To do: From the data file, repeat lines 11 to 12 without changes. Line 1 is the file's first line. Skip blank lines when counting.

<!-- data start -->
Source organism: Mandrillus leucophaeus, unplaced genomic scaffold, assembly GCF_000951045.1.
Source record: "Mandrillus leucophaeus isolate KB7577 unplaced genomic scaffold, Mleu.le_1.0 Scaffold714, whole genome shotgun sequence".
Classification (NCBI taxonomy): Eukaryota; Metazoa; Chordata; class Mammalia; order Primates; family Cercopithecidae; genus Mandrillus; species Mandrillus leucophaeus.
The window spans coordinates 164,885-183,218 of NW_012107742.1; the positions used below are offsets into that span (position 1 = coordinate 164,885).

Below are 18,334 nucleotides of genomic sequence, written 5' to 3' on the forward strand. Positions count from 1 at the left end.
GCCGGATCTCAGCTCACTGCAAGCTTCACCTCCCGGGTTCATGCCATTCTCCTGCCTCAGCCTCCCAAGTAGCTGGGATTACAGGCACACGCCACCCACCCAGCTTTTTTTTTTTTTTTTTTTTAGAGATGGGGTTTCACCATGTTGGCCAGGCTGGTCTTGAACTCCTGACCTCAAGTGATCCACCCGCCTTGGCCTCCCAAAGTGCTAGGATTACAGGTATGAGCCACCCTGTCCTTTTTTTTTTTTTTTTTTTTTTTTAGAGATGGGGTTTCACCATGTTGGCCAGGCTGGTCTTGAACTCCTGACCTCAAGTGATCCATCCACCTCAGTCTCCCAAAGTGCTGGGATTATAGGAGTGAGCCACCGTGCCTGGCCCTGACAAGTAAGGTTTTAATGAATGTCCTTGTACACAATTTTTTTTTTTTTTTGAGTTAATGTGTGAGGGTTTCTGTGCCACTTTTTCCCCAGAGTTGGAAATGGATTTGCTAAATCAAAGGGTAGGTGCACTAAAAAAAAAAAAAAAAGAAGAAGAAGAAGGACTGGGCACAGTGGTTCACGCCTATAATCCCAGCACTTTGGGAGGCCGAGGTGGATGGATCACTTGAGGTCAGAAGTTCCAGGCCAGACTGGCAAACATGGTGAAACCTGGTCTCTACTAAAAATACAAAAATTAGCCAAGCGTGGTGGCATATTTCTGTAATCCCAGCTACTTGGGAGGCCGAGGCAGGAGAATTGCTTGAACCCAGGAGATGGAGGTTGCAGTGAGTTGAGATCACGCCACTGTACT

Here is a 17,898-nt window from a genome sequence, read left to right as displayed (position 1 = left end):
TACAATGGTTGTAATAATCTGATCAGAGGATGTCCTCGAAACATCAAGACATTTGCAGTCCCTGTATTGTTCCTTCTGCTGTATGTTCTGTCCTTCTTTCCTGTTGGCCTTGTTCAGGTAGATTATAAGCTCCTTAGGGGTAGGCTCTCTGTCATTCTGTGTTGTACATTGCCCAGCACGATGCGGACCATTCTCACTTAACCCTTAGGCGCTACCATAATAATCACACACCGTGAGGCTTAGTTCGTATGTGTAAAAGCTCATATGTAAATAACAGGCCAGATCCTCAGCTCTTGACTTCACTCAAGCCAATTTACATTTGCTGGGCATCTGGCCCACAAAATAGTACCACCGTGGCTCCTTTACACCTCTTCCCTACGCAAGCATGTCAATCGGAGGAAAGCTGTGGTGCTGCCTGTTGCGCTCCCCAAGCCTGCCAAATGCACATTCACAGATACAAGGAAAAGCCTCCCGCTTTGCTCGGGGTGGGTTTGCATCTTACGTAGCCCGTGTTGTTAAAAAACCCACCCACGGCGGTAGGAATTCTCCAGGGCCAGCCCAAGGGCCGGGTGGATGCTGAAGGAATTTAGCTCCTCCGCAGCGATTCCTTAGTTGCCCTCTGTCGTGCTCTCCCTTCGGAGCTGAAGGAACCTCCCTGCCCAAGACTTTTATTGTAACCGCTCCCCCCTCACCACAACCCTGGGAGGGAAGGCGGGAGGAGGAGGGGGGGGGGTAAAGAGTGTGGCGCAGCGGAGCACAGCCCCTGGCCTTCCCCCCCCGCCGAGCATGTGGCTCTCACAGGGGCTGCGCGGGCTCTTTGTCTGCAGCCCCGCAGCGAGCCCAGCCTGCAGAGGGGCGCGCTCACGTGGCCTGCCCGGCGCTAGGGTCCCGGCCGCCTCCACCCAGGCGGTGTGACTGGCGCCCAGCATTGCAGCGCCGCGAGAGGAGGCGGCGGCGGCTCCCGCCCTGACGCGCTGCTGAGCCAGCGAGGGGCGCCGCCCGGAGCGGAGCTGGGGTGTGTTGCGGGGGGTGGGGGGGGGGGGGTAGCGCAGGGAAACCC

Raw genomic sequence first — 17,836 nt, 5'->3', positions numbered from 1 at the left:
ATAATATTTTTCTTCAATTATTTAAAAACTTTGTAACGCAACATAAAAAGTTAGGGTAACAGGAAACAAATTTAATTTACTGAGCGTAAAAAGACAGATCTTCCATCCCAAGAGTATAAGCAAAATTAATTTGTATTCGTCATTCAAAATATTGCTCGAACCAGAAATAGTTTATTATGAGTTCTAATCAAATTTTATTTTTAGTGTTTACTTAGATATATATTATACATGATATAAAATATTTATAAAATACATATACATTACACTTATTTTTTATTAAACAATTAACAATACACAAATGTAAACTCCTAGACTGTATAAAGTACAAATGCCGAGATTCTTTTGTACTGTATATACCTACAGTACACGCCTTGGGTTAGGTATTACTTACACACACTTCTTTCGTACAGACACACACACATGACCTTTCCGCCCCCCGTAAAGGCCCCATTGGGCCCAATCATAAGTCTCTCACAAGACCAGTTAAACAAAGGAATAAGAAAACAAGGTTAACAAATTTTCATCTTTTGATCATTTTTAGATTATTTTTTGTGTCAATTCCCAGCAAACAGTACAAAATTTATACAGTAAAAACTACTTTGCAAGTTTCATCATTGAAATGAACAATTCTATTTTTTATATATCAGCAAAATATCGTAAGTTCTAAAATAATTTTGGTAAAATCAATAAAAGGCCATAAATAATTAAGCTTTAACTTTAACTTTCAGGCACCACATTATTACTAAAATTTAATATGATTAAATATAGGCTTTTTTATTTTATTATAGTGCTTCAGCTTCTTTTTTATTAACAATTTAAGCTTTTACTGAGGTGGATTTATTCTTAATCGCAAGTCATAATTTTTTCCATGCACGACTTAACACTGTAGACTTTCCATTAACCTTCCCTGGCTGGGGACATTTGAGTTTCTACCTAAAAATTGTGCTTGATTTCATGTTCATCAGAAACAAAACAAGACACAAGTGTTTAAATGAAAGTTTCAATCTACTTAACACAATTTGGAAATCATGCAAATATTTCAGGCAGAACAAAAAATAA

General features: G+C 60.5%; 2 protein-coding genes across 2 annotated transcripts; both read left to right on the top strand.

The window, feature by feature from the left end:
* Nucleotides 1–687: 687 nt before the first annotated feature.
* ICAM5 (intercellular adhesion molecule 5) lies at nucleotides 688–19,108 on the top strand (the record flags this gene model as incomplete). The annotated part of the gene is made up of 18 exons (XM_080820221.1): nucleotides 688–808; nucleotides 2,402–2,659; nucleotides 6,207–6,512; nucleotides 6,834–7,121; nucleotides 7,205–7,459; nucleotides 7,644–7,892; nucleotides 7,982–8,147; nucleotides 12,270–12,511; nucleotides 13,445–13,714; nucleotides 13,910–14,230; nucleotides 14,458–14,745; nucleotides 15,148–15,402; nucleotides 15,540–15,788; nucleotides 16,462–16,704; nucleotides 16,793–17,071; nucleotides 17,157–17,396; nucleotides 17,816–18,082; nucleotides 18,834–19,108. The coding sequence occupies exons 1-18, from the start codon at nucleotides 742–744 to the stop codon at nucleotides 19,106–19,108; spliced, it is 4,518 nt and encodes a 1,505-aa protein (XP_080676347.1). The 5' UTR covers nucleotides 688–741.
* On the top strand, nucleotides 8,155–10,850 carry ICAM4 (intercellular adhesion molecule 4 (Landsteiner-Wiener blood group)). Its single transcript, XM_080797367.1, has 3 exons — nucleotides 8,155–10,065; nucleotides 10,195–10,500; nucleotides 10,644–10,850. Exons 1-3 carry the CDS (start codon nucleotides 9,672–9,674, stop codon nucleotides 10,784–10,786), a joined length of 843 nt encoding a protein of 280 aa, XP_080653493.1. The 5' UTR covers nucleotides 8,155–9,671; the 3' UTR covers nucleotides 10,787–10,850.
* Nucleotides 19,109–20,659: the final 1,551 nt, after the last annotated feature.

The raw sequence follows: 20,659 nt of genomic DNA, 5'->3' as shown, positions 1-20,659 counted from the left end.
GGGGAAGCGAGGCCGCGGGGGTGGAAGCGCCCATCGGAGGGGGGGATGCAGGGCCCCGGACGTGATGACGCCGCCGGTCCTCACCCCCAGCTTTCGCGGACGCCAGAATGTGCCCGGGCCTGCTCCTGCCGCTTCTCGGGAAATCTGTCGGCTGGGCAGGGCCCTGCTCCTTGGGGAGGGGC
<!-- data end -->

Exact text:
General features: G+C 60.5%; 2 protein-coding genes across 2 annotated transcripts; both read left to right on the top strand.

The window, feature by feature from the left end: